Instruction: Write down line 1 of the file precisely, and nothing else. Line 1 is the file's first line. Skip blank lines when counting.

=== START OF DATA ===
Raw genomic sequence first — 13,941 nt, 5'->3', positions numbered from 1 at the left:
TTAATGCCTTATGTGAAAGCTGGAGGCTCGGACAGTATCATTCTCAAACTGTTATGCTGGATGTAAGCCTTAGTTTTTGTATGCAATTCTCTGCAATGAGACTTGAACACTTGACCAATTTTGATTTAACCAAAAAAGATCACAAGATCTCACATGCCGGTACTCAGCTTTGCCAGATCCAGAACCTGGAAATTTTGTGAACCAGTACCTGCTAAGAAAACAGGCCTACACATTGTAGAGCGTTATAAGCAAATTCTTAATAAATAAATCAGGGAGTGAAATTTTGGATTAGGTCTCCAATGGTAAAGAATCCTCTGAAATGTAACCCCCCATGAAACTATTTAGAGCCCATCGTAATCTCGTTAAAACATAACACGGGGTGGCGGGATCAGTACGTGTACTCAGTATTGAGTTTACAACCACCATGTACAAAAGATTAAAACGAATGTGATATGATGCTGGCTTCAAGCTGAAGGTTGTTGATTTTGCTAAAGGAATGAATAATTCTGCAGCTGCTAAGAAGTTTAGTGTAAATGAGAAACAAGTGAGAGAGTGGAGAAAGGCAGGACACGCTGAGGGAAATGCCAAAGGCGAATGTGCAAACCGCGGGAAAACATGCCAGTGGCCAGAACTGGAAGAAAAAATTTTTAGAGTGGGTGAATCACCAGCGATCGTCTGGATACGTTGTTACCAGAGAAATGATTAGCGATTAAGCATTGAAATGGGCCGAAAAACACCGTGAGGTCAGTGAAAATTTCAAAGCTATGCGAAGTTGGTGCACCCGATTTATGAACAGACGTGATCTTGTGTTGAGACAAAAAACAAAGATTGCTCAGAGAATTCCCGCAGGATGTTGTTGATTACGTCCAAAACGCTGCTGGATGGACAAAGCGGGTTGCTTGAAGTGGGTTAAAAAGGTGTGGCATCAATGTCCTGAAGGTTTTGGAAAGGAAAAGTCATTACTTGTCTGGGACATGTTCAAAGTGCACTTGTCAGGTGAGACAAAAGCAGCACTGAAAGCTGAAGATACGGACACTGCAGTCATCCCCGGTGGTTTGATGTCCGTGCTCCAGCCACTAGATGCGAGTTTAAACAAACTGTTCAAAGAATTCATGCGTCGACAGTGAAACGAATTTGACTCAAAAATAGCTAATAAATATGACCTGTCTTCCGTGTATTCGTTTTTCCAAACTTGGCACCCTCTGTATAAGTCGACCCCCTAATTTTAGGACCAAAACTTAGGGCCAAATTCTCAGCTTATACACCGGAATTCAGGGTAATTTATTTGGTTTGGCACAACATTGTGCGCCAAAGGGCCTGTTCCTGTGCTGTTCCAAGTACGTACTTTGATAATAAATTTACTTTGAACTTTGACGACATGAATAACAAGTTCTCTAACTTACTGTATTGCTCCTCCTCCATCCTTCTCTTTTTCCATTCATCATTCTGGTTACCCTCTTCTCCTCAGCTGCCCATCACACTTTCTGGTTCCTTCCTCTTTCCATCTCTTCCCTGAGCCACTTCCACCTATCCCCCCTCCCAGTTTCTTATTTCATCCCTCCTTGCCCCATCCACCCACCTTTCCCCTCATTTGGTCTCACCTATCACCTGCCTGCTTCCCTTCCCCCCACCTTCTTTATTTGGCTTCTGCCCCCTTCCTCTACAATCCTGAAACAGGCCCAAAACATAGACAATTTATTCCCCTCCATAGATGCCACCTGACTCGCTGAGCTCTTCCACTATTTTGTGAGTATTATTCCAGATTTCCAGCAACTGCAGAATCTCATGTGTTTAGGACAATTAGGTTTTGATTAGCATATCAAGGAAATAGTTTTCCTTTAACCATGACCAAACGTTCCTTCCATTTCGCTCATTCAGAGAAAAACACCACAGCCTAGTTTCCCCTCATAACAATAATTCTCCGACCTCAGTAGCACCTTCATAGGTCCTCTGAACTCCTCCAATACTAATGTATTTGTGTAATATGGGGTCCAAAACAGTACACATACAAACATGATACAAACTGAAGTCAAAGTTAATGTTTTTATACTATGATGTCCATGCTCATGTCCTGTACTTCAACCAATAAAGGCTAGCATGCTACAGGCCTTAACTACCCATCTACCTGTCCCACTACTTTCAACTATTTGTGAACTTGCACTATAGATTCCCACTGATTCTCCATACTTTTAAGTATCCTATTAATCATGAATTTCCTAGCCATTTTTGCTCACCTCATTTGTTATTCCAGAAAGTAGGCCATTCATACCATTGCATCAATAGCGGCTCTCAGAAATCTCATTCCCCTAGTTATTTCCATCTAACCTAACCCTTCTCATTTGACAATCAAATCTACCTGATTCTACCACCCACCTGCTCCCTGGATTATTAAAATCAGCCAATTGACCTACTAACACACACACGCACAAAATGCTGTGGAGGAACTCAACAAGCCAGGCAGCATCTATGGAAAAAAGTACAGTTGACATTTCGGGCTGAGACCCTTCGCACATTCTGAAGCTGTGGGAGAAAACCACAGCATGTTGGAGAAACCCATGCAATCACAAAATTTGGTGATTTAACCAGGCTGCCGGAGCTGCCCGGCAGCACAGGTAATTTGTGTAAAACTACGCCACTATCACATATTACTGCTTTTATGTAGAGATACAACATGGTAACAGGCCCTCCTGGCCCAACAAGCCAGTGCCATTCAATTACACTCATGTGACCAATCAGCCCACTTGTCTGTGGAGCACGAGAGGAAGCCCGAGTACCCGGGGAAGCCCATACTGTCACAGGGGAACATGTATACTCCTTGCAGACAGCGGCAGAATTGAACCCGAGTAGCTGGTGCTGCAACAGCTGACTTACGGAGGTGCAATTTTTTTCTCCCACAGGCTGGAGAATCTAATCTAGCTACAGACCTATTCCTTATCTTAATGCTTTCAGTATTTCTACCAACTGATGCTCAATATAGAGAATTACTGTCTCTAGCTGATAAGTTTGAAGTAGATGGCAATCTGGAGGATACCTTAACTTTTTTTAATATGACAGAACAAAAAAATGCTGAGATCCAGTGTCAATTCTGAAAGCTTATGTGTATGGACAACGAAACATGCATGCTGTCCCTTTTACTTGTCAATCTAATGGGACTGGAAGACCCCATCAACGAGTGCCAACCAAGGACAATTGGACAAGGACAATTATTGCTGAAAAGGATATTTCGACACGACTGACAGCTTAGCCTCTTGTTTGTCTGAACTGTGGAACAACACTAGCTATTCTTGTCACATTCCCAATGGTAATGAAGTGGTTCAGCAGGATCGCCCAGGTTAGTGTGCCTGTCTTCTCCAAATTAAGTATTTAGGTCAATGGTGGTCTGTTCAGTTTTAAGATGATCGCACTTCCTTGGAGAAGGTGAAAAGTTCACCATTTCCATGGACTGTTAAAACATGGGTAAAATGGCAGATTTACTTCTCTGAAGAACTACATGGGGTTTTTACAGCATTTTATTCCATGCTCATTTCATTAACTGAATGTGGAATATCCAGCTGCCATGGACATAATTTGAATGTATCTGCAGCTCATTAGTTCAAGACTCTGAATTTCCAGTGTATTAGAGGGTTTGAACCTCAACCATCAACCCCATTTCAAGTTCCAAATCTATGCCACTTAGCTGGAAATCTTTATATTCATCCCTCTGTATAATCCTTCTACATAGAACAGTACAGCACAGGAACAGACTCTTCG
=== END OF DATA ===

Raw genomic sequence first — 13,941 nt, 5'->3', positions numbered from 1 at the left: